Millions of workers across the United States will be headed to the polls on Tuesday, November 8, 2022, for the midterm elections. With control of Congress up for grabs for the final two years of President Joe Biden’s first term, several close Senate races, five states considering ballot measures to legalize recreational marijuana, and 36 states holding elections for governor, this midterm election is one of the most highly-anticipated in decades. Early voting numbers in some states already suggest there could be record turnout.
On October 25, 2022, the Supreme Court of the State of New York, Richmond County, upheld a challenge to New York City’s vaccine mandate for public-sector employees, ordered the immediate reinstatement of and back pay to former New York City Department of Sanitation employees who had challenged the mandate, and declared the vaccine mandate for private-sector employees to be arbitrary and capricious.
In a case of first impression, the U.S. Court of Appeals for the Fourth Circuit recently held in Williams v. Kincaid that individuals with gender dysphoria may be protected under the Americans with Disabilities Act (ADA) and the Rehabilitation Act of 1973.
The implementation date for Paid Leave Oregon is rapidly approaching, with contributions beginning on January 1, 2023. Although some details are still being finalized, the Oregon Employment Department (OED) has issued a model notice poster for employers to inform employees about some of the basics of Paid Leave Oregon.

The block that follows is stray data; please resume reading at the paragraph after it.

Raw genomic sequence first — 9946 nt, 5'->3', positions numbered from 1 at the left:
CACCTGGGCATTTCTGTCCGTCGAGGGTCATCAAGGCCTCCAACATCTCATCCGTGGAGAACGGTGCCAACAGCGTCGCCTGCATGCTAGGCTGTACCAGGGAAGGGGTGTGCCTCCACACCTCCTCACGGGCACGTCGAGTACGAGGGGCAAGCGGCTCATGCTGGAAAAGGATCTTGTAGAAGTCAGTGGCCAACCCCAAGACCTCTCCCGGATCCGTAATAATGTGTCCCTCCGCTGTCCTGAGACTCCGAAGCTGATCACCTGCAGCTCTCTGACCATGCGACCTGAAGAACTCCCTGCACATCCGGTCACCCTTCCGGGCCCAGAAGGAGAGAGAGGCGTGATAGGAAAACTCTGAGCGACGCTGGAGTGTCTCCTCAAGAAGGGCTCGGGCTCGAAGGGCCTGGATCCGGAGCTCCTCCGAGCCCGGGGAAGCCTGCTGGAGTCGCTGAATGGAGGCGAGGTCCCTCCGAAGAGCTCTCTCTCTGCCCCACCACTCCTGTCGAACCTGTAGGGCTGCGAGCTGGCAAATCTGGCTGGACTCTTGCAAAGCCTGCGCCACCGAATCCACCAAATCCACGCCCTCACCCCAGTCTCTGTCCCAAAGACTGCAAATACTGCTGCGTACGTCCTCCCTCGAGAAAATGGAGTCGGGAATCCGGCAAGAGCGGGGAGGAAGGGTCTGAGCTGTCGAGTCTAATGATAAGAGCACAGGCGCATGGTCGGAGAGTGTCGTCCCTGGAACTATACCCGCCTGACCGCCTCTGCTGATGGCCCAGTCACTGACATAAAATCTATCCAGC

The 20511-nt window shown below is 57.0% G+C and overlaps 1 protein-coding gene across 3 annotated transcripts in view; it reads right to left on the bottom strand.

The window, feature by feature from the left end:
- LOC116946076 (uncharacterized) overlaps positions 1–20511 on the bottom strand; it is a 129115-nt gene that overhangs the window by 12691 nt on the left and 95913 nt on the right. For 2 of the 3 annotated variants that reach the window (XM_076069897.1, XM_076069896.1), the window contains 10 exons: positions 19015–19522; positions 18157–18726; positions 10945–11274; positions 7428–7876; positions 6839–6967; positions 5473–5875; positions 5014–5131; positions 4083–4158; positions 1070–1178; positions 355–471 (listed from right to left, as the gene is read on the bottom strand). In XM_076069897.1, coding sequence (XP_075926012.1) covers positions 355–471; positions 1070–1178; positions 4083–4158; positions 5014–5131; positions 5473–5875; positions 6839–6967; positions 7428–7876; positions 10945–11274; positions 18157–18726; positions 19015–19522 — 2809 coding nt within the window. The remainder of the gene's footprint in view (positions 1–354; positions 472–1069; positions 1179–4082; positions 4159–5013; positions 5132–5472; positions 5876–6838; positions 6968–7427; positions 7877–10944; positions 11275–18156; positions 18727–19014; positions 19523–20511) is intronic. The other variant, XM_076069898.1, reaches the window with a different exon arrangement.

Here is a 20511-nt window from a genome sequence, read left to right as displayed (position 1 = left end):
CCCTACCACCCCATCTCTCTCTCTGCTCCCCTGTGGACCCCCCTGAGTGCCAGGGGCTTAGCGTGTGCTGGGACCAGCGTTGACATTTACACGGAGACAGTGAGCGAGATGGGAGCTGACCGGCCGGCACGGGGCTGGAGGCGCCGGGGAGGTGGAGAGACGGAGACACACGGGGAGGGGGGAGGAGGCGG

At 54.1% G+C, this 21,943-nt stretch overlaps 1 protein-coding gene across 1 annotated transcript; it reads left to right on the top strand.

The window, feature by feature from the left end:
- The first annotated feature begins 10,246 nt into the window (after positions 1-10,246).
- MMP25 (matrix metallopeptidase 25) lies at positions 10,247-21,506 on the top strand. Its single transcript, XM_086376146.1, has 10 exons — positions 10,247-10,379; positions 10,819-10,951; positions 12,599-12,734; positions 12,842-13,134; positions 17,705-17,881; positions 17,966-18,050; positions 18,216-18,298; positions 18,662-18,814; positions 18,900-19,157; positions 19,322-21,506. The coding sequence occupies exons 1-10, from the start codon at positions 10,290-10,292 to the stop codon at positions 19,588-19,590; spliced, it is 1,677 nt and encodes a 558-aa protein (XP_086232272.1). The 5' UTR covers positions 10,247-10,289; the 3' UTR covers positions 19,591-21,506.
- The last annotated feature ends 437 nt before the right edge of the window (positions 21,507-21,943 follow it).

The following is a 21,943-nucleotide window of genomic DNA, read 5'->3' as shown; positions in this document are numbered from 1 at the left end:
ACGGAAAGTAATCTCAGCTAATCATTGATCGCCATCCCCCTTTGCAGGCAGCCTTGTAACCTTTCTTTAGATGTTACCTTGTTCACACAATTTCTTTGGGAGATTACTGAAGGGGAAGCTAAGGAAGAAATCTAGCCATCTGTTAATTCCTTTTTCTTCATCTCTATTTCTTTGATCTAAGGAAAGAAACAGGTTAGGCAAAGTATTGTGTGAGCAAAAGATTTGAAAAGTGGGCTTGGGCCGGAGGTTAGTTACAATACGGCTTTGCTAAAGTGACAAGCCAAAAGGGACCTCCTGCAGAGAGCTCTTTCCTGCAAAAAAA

Beginning on January 1, 2023, Oregon will join Washington and eleven other states in providing paid family leave to all employees.
On October 12, 2022, a federal jury in the U.S. District Court for the Northern District of Illinois concluded that a company violated the Illinois Biometric Information Privacy Act (Privacy Act or BIPA) 45,600 times over six years by collecting truck drivers’ fingerprints to verify identities without the informed, written consent the Privacy Act requires.
On October 3, 2022, the United States Court of Appeals for the Eleventh Circuit held in Ellison v. Postmaster General, United States Postal Service that a plaintiff bringing a claim for retaliation failed to exhaust his administrative remedies under Title VII of the Civil Rights Act of 1964 by failing to amend his U.S. Equal Employment Opportunity Commission (EEOC) charge when the alleged retaliatory conduct occurred.